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She fees all lingering, all delays are vain,
And rushes headlong to poffefs the pain;
Nor will the hurry of her griefs afford
One last embrace from her forfaken lord.
Uncommon cruel was the fate, for two,
Whofe lives had lafted long, and been so true,
To lose the pleasure of one last adieu.
In all the woful days that crofs'd their blifs,
Sure never hour was known fo fad as this;
By what they suffer'd now, inur'd to pain,
They met all after-forrows with disdain,
And fortune fhot her envious fhafts in vain.

Low on the ground the fainting dame is laid;
Her train officious haften to her aid:

Then gently rearing, with a careful hand,
Support her, flow-defcending o'er the strand.




There, while with eager arms fhe grafp'd the shore,
Scarcely the mourner to the bark they bore.

Not half this grief of heart, thefe pangs, fhe knew,
When from her native Italy fhe flew :
Lonely, and comfortless, fhe takes her flight,


Sad feems the day, and long the fleepless night.
In vain her maids the downy couch provide,
She wants the tender partner of her side.
When weary oft in heavinefs fhe lies,

And dozy slumber steals upon her eyes;

Fain, with fond arms, her lord she would have preft,
But weeps to find the pillow at her breast.
Though raging in her veins a fever burns,
Painful the lies, and reftlefs oft he turns.




She fhuns his facred fide with awful fear,

And would not be convinc'd he is not there.
But, oh! too foon the want shall be supply'd,
The gods too cruelly for that provide:

Again, the circling hours bring back her lord, 1135 -And Pompey shall be fatally reftorid.

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Cæfar and Pompey lying now near Dyrrhachium, after feveral marches and counter-marches, the former with incredible diligence runs a vaft line, or work, round the camp of the latter. This, Pompey, after fuffering for want of provifions, and a very gallant resistance of Scæva, a centurion of Cæfar's, at length breaks through. After this, Cæfar makes another unsuccessful attempt upon a part of Pompey's army, and then marches away into Theffaly: And Pompey, against the perfuafion and counsel of his friends, follows him. After a defcription of the ancient inhabitants, the boundaries, the mountains, and rivers of Theffaly; the poet takes occafion, from this country being famous for witchcraft, to introduce Sextus Pompeius, inquiring the event of the civil war from the forcerefs Erictho.

WOW, near encamp'd, each on a neighbouring

The Latian chiefs prepare for fudden fight.
The rival pair seem hither brought by fate,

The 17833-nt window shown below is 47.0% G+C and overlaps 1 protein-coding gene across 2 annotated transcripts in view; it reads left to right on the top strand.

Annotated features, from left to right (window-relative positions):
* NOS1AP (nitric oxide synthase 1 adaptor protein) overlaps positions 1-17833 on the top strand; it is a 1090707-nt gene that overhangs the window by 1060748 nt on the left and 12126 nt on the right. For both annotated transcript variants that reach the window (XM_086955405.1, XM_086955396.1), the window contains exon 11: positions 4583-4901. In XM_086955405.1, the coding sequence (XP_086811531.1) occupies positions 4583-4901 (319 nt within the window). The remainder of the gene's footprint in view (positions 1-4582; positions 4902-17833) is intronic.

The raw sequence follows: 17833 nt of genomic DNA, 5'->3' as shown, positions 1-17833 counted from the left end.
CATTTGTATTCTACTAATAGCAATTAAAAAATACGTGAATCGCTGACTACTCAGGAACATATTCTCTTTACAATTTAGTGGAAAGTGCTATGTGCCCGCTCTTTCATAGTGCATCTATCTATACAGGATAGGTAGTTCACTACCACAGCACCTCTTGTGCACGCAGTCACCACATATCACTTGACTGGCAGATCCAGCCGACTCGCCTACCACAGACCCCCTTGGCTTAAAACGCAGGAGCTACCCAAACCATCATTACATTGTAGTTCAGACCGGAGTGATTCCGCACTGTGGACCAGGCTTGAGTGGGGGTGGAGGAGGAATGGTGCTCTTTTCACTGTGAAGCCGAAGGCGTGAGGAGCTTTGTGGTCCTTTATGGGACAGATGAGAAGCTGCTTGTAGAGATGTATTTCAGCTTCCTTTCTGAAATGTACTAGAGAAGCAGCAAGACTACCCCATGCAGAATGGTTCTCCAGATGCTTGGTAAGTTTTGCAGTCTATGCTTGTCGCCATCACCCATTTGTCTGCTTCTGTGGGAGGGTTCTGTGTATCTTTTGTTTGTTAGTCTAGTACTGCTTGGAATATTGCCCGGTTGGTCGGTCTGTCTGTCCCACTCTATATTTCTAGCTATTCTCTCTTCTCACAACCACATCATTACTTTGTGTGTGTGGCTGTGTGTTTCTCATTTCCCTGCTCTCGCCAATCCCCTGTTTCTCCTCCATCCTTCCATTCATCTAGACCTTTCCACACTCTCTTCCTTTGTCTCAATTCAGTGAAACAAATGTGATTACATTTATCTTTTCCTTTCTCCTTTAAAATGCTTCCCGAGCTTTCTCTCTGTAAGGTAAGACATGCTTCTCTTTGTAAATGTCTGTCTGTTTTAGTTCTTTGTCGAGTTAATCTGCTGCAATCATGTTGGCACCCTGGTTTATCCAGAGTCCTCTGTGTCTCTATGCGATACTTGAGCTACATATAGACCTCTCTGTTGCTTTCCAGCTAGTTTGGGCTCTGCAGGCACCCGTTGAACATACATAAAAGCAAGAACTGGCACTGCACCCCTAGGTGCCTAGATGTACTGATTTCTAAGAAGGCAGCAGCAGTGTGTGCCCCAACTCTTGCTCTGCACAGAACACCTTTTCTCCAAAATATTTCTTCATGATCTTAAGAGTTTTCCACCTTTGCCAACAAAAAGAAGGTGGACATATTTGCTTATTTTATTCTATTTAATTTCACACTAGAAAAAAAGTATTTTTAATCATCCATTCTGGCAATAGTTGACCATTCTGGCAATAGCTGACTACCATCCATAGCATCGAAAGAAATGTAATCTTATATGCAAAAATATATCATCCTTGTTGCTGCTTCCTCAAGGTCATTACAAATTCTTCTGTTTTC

As if the gods would end the dire debate,
And here determine of the Roman state.
Cæfar, intent upon his hoftile fon,
Demands a conqueft here, and here alone;
Neglects what laurels captive towns must yield,
And fcorns the harvest of the Grecian field.



Impatient he provokes the fatal day,
Ordain'd to give Rome's liberties away,
And leave the world the greedy victor's prey.
Eager, that laft, great chance of war he waits,
Where either's fall determines both their fates.
Thrice, on the hills, all drawn in dread array,
His threatening eagles wide their wings difplay;
Thrice, but in vain, his hoftile arms he fhew'd,
His ready rage, and thirst of Latian blood.
But when he faw, how cautious Pompey's care,
Safe in his camp, declin'd the proffer'd war;
Through woody paths he bent his fecret way,
And meant to make Dyrrhachium's towers his
This Pompey faw; and fwiftly fhot before,
With speedy marches on the fandy shore:
Till on Taulantian Petra's top he stay'd,
Sheltering the city with his timely aid.


This place, nor walls, nor trenches deep can boaft,
The works of labour, and expensive coft.

Vain prodigality! and labour vain !

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Loft is the lavish'd wealth, and loft the fruitlefs pain! 30
What walls, what towers foe'er they rear fublime,
Muft yield to wars, or more destructive time;
While fences like Dyrrhachium's fortrefs made,
Where nature's hand the fure foundation laid,
And with her strength the naked town array'd,.
Shall stand secure against the warrior's rage,
Nor fear the ruinous decays of age.
Guarded, around, by fteepy rocks it lies,
And all accefs from land, but one, denies.



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No venturous veffel there in fafety rides,
But foaming furges break, and fwelling tides.
Roll roaring on, and wash the craiggy fides :
Or when contentious winds more rudely blow,
Then mounting o'er the topmaft cliff they flow,
Burft on the lofty domes, and dash the town below.
Here Cæfar's daring heart vast hopes conceives, 46.
And high with war's vindictive pleasures heaves;
Much he revolves within his thoughtful mind,
How, in this camp, the foe may be confin'd,
With ample lines from hill to hill defign'd.
Secret and swift he means the task to try,
And runs each distance over with his
Vaft heaps of fod and verdant turf are brought,
And ftones in deep laborious quarries wrought ;
Each Grecian dwelling round the work supplies,
And fudden ramparts from their ruins rife.
With wondrous ftrength the ftable mound they rear,
Such as th' impetuous ram can never fear,
Nor hoftile might o'erturn, nor forceful engine tear.
Through hills, refiftlefs, Cæfar plains his way,
And makes the rough unequal rocks obey.
Here deep, beneath, the gaping trenches lie,
There forts advance their airy turrets high.
Around vaft tracts of land the labours wind,
Wide fields and forefts in the circle bind,
And hold as in a toil the favage kind.
Nor ev'n the foe too ftrictly pent remains,
At large he forages upon the plains;
The vaft inclosure gives free leave around,
Oft to decamp, and shift the various ground.




70 Here,

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